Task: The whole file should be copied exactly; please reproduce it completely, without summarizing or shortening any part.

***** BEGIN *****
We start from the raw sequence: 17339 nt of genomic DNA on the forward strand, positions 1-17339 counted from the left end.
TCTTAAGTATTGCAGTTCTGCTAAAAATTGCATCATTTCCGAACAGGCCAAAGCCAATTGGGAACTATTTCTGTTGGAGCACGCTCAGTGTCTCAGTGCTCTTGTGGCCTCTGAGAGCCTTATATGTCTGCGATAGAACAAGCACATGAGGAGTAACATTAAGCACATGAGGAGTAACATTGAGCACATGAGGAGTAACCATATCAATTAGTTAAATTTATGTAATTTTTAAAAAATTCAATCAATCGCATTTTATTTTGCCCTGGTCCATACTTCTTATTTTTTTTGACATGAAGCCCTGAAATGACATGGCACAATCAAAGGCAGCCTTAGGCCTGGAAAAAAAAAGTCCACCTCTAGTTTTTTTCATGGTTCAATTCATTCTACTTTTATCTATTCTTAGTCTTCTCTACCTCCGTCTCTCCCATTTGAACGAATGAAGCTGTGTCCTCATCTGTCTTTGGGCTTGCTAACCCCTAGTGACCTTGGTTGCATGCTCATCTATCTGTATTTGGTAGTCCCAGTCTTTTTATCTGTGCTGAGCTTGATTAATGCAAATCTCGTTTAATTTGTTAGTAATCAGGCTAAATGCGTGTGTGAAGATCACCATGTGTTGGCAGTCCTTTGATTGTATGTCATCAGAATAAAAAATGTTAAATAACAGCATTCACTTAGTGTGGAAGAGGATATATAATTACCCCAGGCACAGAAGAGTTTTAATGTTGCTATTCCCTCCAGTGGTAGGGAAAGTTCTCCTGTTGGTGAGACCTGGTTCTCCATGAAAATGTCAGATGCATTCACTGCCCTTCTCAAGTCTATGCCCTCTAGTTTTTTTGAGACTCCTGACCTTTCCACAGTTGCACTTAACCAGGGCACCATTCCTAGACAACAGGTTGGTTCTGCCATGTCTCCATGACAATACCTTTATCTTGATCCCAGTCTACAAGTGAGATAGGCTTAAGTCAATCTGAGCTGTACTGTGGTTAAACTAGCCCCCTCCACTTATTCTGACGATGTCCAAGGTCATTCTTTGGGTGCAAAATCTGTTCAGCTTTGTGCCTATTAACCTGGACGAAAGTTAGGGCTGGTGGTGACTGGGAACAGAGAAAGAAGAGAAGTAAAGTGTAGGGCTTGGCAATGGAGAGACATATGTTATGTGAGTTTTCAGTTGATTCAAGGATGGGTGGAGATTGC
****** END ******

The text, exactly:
We start from the raw sequence: 17339 nt of genomic DNA on the forward strand, positions 1-17339 counted from the left end.
TCTTAAGTATTGCAGTTCTGCTAAAAATTGCATCATTTCCGAACAGGCCAAAGCCAATTGGGAACTATTTCTGTTGGAGCACGCTCAGTGTCTCAGTGCTCTTGTGGCCTCTGAGAGCCTTATATGTCTGCGATAGAACAAGCACATGAGGAGTAACATTAAGCACATGAGGAGTAACATTGAGCACATGAGGAGTAACCATATCAATTAGTTAAATTTATGTAATTTTTAAAAAATTCAATCAATCGCATTTTATTTTGCCCTGGTCCATACTTCTTATTTTTTTTGACATGAAGCCCTGAAATGACATGGCACAATCAAAGGCAGCCTTAGGCCTGGAAAAAAAAAGTCCACCTCTAGTTTTTTTCATGGTTCAATTCATTCTACTTTTATCTATTCTTAGTCTTCTCTACCTCCGTCTCTCCCATTTGAACGAATGAAGCTGTGTCCTCATCTGTCTTTGGGCTTGCTAACCCCTAGTGACCTTGGTTGCATGCTCATCTATCTGTATTTGGTAGTCCCAGTCTTTTTATCTGTGCTGAGCTTGATTAATGCAAATCTCGTTTAATTTGTTAGTAATCAGGCTAAATGCGTGTGTGAAGATCACCATGTGTTGGCAGTCCTTTGATTGTATGTCATCAGAATAAAAAATGTTAAATAACAGCATTCACTTAGTGTGGAAGAGGATATATAATTACCCCAGGCACAGAAGAGTTTTAATGTTGCTATTCCCTCCAGTGGTAGGGAAAGTTCTCCTGTTGGTGAGACCTGGTTCTCCATGAAAATGTCAGATGCATTCACTGCCCTTCTCAAGTCTATGCCCTCTAGTTTTTTTGAGACTCCTGACCTTTCCACAGTTGCACTTAACCAGGGCACCATTCCTAGACAACAGGTTGGTTCTGCCATGTCTCCATGACAATACCTTTATCTTGATCCCAGTCTACAAGTGAGATAGGCTTAAGTCAATCTGAGCTGTACTGTGGTTAAACTAGCCCCCTCCACTTATTCTGACGATGTCCAAGGTCATTCTTTGGGTGCAAAATCTGTTCAGCTTTGTGCCTATTAACCTGGACGAAAGTTAGGGCTGGTGGTGACTGGGAACAGAGAAAGAAGAGAAGTAAAGTGTAGGGCTTGGCAATGGAGAGACATATGTTATGTGAGTTTTCAGTTGATTCAAGGATGGGTGGAGATTGC